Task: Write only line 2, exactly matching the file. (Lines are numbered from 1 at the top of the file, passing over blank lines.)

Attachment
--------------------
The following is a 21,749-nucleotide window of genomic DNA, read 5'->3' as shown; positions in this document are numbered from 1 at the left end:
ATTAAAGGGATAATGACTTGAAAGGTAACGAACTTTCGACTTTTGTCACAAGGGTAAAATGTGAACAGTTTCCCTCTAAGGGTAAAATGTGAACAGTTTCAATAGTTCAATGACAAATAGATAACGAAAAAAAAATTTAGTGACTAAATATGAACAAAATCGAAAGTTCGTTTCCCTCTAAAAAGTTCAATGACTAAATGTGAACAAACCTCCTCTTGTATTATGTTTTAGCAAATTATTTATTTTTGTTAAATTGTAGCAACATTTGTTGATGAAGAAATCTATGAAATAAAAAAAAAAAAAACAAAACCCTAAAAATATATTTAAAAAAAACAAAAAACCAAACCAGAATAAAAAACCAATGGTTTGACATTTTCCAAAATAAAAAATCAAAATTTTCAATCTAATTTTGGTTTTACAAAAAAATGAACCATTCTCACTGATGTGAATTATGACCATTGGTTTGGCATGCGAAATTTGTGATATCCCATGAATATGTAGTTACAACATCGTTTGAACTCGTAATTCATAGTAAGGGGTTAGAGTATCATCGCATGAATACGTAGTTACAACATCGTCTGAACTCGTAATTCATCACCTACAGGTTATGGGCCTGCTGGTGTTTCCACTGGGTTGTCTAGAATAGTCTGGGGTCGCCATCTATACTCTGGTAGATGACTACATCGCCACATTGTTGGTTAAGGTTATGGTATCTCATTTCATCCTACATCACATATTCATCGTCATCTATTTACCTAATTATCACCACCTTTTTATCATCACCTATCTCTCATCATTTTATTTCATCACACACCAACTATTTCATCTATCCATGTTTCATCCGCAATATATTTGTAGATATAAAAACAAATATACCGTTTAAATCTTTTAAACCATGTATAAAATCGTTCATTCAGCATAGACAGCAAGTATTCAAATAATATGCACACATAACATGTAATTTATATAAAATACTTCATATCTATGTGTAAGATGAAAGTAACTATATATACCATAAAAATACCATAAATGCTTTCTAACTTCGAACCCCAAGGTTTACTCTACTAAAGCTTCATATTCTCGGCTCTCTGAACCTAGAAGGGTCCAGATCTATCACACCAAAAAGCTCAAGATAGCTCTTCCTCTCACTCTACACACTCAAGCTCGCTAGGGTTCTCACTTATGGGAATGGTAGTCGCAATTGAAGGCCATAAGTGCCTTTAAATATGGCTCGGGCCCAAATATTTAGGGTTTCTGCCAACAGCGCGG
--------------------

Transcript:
ATTAAAGGGATAATGACTTGAAAGGTAACGAACTTTCGACTTTTGTCACAAGGGTAAAATGTGAACAGTTTCCCTCTAAGGGTAAAATGTGAACAGTTTCAATAGTTCAATGACAAATAGATAACGAAAAAAAAATTTAGTGACTAAATATGAACAAAATCGAAAGTTCGTTTCCCTCTAAAAAGTTCAATGACTAAATGTGAACAAACCTCCTCTTGTATTATGTTTTAGCAAATTATTTATTTTTGTTAAATTGTAGCAACATTTGTTGATGAAGAAATCTATGAAATAAAAAAAAAAAAAACAAAACCCTAAAAATATATTTAAAAAAAACAAAAAACCAAACCAGAATAAAAAACCAATGGTTTGACATTTTCCAAAATAAAAAATCAAAATTTTCAATCTAATTTTGGTTTTACAAAAAAATGAACCATTCTCACTGATGTGAATTATGACCATTGGTTTGGCATGCGAAATTTGTGATATCCCATGAATATGTAGTTACAACATCGTTTGAACTCGTAATTCATAGTAAGGGGTTAGAGTATCATCGCATGAATACGTAGTTACAACATCGTCTGAACTCGTAATTCATCACCTACAGGTTATGGGCCTGCTGGTGTTTCCACTGGGTTGTCTAGAATAGTCTGGGGTCGCCATCTATACTCTGGTAGATGACTACATCGCCACATTGTTGGTTAAGGTTATGGTATCTCATTTCATCCTACATCACATATTCATCGTCATCTATTTACCTAATTATCACCACCTTTTTATCATCACCTATCTCTCATCATTTTATTTCATCACACACCAACTATTTCATCTATCCATGTTTCATCCGCAATATATTTGTAGATATAAAAACAAATATACCGTTTAAATCTTTTAAACCATGTATAAAATCGTTCATTCAGCATAGACAGCAAGTATTCAAATAATATGCACACATAACATGTAATTTATATAAAATACTTCATATCTATGTGTAAGATGAAAGTAACTATATATACCATAAAAATACCATAAATGCTTTCTAACTTCGAACCCCAAGGTTTACTCTACTAAAGCTTCATATTCTCGGCTCTCTGAACCTAGAAGGGTCCAGATCTATCACACCAAAAAGCTCAAGATAGCTCTTCCTCTCACTCTACACACTCAAGCTCGCTAGGGTTCTCACTTATGGGAATGGTAGTCGCAATTGAAGGCCATAAGTGCCTTTAAATATGGCTCGGGCCCAAATATTTAGGGTTTCTGCCAACAGCGCGG